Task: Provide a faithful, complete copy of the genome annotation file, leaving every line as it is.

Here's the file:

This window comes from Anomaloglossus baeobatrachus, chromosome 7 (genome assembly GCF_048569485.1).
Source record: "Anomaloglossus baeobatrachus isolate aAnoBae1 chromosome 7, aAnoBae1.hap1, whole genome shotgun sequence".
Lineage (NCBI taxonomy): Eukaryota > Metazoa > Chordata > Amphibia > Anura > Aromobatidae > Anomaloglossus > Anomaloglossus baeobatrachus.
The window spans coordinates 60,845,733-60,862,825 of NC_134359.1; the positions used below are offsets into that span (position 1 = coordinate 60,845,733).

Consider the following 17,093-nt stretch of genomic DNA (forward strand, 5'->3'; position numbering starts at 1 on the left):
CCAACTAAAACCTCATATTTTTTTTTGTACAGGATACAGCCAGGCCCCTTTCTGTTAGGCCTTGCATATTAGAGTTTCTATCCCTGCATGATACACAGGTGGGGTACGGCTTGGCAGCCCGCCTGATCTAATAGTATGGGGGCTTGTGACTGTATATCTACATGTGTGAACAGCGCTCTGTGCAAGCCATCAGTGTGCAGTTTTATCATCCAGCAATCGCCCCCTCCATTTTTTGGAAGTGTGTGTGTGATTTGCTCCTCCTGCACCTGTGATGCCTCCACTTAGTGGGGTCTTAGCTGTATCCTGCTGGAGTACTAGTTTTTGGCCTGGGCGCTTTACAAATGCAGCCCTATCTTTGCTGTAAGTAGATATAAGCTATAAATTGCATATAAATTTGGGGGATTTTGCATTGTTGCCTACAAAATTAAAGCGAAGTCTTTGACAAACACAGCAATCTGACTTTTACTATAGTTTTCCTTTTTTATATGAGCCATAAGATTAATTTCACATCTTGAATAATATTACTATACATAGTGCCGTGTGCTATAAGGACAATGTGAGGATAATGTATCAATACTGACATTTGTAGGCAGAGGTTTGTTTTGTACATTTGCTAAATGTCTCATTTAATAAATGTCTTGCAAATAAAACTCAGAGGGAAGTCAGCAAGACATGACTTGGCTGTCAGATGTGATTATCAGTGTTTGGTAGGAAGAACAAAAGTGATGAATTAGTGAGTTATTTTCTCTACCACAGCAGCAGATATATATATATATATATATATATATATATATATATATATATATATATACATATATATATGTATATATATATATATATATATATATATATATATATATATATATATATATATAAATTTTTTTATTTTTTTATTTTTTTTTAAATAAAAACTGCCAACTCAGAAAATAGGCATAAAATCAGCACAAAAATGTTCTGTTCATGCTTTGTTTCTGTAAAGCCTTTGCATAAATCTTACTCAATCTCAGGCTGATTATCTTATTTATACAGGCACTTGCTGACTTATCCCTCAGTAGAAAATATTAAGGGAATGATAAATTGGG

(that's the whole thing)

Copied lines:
This window comes from Anomaloglossus baeobatrachus, chromosome 7 (genome assembly GCF_048569485.1).
Source record: "Anomaloglossus baeobatrachus isolate aAnoBae1 chromosome 7, aAnoBae1.hap1, whole genome shotgun sequence".
Lineage (NCBI taxonomy): Eukaryota > Metazoa > Chordata > Amphibia > Anura > Aromobatidae > Anomaloglossus > Anomaloglossus baeobatrachus.
The window spans coordinates 60,845,733-60,862,825 of NC_134359.1; the positions used below are offsets into that span (position 1 = coordinate 60,845,733).

Consider the following 17,093-nt stretch of genomic DNA (forward strand, 5'->3'; position numbering starts at 1 on the left):
CCAACTAAAACCTCATATTTTTTTTTGTACAGGATACAGCCAGGCCCCTTTCTGTTAGGCCTTGCATATTAGAGTTTCTATCCCTGCATGATACACAGGTGGGGTACGGCTTGGCAGCCCGCCTGATCTAATAGTATGGGGGCTTGTGACTGTATATCTACATGTGTGAACAGCGCTCTGTGCAAGCCATCAGTGTGCAGTTTTATCATCCAGCAATCGCCCCCTCCATTTTTTGGAAGTGTGTGTGTGATTTGCTCCTCCTGCACCTGTGATGCCTCCACTTAGTGGGGTCTTAGCTGTATCCTGCTGGAGTACTAGTTTTTGGCCTGGGCGCTTTACAAATGCAGCCCTATCTTTGCTGTAAGTAGATATAAGCTATAAATTGCATATAAATTTGGGGGATTTTGCATTGTTGCCTACAAAATTAAAGCGAAGTCTTTGACAAACACAGCAATCTGACTTTTACTATAGTTTTCCTTTTTTATATGAGCCATAAGATTAATTTCACATCTTGAATAATATTACTATACATAGTGCCGTGTGCTATAAGGACAATGTGAGGATAATGTATCAATACTGACATTTGTAGGCAGAGGTTTGTTTTGTACATTTGCTAAATGTCTCATTTAATAAATGTCTTGCAAATAAAACTCAGAGGGAAGTCAGCAAGACATGACTTGGCTGTCAGATGTGATTATCAGTGTTTGGTAGGAAGAACAAAAGTGATGAATTAGTGAGTTATTTTCTCTACCACAGCAGCAGATATATATATATATATATATATATATATATATATATATATATATATATACATATATATATGTATATATATATATATATATATATATATATATATATATATATATATATATATAAATTTTTTTATTTTTTTATTTTTTTTTAAATAAAAACTGCCAACTCAGAAAATAGGCATAAAATCAGCACAAAAATGTTCTGTTCATGCTTTGTTTCTGTAAAGCCTTTGCATAAATCTTACTCAATCTCAGGCTGATTATCTTATTTATACAGGCACTTGCTGACTTATCCCTCAGTAGAAAATATTAAGGGAATGATAAATTGGG